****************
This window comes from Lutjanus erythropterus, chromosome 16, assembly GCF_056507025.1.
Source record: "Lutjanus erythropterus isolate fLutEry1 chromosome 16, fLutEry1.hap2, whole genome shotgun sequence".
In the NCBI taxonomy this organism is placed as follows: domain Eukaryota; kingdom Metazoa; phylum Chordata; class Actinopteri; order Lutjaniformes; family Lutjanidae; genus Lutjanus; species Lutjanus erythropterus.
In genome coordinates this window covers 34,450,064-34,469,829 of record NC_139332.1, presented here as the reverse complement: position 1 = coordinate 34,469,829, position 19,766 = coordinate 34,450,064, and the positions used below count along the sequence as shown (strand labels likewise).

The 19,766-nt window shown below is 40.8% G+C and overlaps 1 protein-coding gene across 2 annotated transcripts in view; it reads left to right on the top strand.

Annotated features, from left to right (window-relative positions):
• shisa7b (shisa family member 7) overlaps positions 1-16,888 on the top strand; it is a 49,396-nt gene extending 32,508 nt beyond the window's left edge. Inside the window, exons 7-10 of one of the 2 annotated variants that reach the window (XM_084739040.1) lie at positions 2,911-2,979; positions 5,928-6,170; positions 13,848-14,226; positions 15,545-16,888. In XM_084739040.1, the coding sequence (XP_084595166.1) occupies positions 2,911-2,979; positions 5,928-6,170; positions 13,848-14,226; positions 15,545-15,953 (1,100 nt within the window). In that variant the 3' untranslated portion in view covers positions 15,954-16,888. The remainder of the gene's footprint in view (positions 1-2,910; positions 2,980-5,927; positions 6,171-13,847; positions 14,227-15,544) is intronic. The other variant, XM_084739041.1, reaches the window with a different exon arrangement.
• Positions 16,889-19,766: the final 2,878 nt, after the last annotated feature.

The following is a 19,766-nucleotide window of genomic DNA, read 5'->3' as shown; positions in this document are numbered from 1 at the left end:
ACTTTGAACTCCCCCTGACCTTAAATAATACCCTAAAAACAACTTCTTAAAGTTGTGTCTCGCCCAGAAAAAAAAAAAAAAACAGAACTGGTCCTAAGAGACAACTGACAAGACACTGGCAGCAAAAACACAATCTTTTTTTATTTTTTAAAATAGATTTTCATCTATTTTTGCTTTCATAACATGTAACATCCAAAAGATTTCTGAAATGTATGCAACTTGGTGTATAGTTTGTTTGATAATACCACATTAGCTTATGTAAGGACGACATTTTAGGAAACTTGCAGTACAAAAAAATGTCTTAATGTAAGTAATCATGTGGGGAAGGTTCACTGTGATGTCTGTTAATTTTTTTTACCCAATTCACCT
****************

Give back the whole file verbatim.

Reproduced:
This window comes from Lutjanus erythropterus, chromosome 16, assembly GCF_056507025.1.
Source record: "Lutjanus erythropterus isolate fLutEry1 chromosome 16, fLutEry1.hap2, whole genome shotgun sequence".
In the NCBI taxonomy this organism is placed as follows: domain Eukaryota; kingdom Metazoa; phylum Chordata; class Actinopteri; order Lutjaniformes; family Lutjanidae; genus Lutjanus; species Lutjanus erythropterus.
In genome coordinates this window covers 34,450,064-34,469,829 of record NC_139332.1, presented here as the reverse complement: position 1 = coordinate 34,469,829, position 19,766 = coordinate 34,450,064, and the positions used below count along the sequence as shown (strand labels likewise).

The 19,766-nt window shown below is 40.8% G+C and overlaps 1 protein-coding gene across 2 annotated transcripts in view; it reads left to right on the top strand.

Annotated features, from left to right (window-relative positions):
• shisa7b (shisa family member 7) overlaps positions 1-16,888 on the top strand; it is a 49,396-nt gene extending 32,508 nt beyond the window's left edge. Inside the window, exons 7-10 of one of the 2 annotated variants that reach the window (XM_084739040.1) lie at positions 2,911-2,979; positions 5,928-6,170; positions 13,848-14,226; positions 15,545-16,888. In XM_084739040.1, the coding sequence (XP_084595166.1) occupies positions 2,911-2,979; positions 5,928-6,170; positions 13,848-14,226; positions 15,545-15,953 (1,100 nt within the window). In that variant the 3' untranslated portion in view covers positions 15,954-16,888. The remainder of the gene's footprint in view (positions 1-2,910; positions 2,980-5,927; positions 6,171-13,847; positions 14,227-15,544) is intronic. The other variant, XM_084739041.1, reaches the window with a different exon arrangement.
• Positions 16,889-19,766: the final 2,878 nt, after the last annotated feature.

The following is a 19,766-nucleotide window of genomic DNA, read 5'->3' as shown; positions in this document are numbered from 1 at the left end:
ACTTTGAACTCCCCCTGACCTTAAATAATACCCTAAAAACAACTTCTTAAAGTTGTGTCTCGCCCAGAAAAAAAAAAAAAAACAGAACTGGTCCTAAGAGACAACTGACAAGACACTGGCAGCAAAAACACAATCTTTTTTTATTTTTTAAAATAGATTTTCATCTATTTTTGCTTTCATAACATGTAACATCCAAAAGATTTCTGAAATGTATGCAACTTGGTGTATAGTTTGTTTGATAATACCACATTAGCTTATGTAAGGACGACATTTTAGGAAACTTGCAGTACAAAAAAATGTCTTAATGTAAGTAATCATGTGGGGAAGGTTCACTGTGATGTCTGTTAATTTTTTTTACCCAATTCACCT